Prime Minister Justin Trudeau took the podium to address the Assembly of First Nations in Ottawa Monday.
This is the fourth time he has joined the Special Chief’s Assembly event.
In his speech, Trudeau spent most of the time highlighting the positive changes that his government brought forward in his three years of power.
“We’ve been hard at work addressing this unacceptable reality for far too many people across the country,” says Trudeau. “Working in partnership with Indigenous communities, out government has lifted 73 long term drinking water advisories.”
Trudeau adds that his government plans to lift all advisories by 2021.
He also explained that one of the greatest achievements are the changes to the Child Welfare System.
“Just a few days ago, we took a major step forward together to address the changes in the existing Child Welfare System,” explains Trudeau. “Indigenous children should not be forcibly taken away from their parents, and that’s why we are making it right.”
This comes after a statement by Minister of Indigenous Services, Jane Philpott saying the Government of Canada will introduce federal child welfare legislature co-developed in partnership with Indigenous communities and leaders.
The tone of the address took a turn when the question and answer segment started. Chief Judy Wilson from Neskonlith Indian Band, which is 50 kilometers north-east of Kamloops in British Columbia requested that Trudeau and his ministers acknowledge that they are on “unceded Algonquin territory” in the future.
Chief Wilson continued by challenging Trudeau about the lack of consent regarding the Trans Mountain Pipelines.
“There was no consent on that, and you can’t count a few IBAs (Impact Benefit Agreements) that you’ve done with some of the communities as consent,” pressed Chief Wilson.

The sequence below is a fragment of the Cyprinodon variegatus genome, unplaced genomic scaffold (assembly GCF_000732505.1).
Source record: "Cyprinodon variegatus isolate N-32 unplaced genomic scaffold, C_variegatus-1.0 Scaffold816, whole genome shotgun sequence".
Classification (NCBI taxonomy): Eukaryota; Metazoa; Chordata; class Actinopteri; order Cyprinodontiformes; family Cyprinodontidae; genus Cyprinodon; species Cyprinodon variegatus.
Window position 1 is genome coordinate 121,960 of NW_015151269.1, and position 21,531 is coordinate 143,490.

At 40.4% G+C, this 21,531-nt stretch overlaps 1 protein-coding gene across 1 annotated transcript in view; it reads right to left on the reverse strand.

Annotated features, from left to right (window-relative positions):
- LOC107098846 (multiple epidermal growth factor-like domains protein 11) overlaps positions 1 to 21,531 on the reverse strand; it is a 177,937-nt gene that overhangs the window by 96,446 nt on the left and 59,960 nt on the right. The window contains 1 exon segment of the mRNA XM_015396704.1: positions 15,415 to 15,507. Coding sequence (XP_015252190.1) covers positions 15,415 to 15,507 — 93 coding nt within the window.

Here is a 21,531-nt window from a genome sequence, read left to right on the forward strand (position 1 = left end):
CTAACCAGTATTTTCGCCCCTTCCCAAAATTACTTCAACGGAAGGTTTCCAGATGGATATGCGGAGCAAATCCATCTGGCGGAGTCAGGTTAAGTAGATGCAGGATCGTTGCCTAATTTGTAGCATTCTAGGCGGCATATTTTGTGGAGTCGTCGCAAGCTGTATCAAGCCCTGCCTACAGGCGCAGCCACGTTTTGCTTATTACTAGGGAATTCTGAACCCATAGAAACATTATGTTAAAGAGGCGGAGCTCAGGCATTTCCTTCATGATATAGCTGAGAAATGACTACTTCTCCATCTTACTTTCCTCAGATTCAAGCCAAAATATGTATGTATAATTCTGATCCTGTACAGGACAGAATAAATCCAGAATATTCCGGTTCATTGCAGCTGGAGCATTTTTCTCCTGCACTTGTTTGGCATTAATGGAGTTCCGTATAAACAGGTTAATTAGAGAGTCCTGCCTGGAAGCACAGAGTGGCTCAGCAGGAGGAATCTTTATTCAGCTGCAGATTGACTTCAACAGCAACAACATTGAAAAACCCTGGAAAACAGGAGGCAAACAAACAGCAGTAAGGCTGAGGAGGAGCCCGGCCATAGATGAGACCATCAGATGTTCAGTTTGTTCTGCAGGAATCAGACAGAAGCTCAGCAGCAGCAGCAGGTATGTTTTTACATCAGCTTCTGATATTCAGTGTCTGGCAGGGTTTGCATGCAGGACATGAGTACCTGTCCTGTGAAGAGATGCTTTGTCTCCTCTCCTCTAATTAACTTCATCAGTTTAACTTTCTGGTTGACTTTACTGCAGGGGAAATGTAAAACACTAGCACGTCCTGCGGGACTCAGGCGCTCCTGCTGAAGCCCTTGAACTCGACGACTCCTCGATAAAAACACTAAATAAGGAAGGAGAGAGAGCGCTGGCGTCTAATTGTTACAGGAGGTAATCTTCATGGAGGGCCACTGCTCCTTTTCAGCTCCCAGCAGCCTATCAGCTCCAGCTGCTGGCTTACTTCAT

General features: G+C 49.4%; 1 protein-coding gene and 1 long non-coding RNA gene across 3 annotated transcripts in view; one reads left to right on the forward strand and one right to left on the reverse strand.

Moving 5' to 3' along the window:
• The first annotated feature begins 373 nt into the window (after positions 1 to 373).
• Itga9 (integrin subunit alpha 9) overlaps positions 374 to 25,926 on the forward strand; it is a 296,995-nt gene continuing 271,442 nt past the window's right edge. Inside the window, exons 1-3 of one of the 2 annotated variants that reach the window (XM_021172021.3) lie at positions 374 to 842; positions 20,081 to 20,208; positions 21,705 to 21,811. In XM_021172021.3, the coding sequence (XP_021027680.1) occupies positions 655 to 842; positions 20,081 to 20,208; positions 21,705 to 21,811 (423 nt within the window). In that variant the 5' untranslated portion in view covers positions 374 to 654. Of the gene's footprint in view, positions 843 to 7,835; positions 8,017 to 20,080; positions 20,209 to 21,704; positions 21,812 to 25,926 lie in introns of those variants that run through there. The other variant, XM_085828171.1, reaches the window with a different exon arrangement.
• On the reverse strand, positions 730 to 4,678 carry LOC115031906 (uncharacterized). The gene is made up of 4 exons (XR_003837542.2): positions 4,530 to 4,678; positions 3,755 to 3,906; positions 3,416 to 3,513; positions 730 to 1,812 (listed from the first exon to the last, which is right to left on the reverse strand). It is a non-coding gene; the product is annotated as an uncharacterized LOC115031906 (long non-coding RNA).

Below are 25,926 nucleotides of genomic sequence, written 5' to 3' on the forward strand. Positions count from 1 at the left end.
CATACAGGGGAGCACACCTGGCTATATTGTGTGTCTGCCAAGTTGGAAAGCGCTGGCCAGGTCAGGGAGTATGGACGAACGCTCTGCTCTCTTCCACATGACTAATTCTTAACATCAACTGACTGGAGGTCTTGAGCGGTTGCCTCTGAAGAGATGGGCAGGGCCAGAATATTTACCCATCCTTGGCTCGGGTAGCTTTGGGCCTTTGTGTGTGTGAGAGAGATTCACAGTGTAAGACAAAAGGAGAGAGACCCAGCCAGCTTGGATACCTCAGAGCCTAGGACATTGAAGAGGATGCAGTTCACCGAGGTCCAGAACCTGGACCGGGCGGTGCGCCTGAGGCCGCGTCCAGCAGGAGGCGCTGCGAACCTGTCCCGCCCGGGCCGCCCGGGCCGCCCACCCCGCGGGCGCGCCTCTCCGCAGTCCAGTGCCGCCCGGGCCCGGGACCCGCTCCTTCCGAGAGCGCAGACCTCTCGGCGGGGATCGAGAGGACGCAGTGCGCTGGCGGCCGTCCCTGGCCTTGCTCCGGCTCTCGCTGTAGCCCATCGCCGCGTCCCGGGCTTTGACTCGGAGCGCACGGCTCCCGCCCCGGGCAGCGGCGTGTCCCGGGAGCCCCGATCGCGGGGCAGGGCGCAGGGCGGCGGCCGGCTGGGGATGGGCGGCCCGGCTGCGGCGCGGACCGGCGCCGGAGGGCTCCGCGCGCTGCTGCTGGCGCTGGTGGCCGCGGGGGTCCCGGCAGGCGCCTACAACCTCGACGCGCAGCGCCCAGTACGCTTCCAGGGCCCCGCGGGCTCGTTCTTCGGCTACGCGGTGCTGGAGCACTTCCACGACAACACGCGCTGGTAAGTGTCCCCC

She added that the pipeline takes up 513 kilometers of their territory.
“I would be careful about minimizing or ascribing reasons for people who take positions that disagree with you,” Trudeau snipped back. “I don’t think we should be criticizing them, just because they don’t agree with you, Judy.”
Trudeau added that he agrees this is a process and that he apologizes for not consulting more communities.
“The process of achieving consent, the process of respect and partnership means engaging in real substantiating conversations, listening to concerns and responding to those concerns,” explained Trudeau.
The Prime Minister spent just over 15 minutes taking questions, but there was a line of about 20 remaining people who wanted to get answers.
The afternoon wrapped up by Trudeau being presented with a buckskin vest, with floral beading.
(Trudeau addressing the crowd at the Assembly of First Nations in Ottawa. Photo from Assembly of First Nations/Assemblee des premieres Nations’ Facebook page)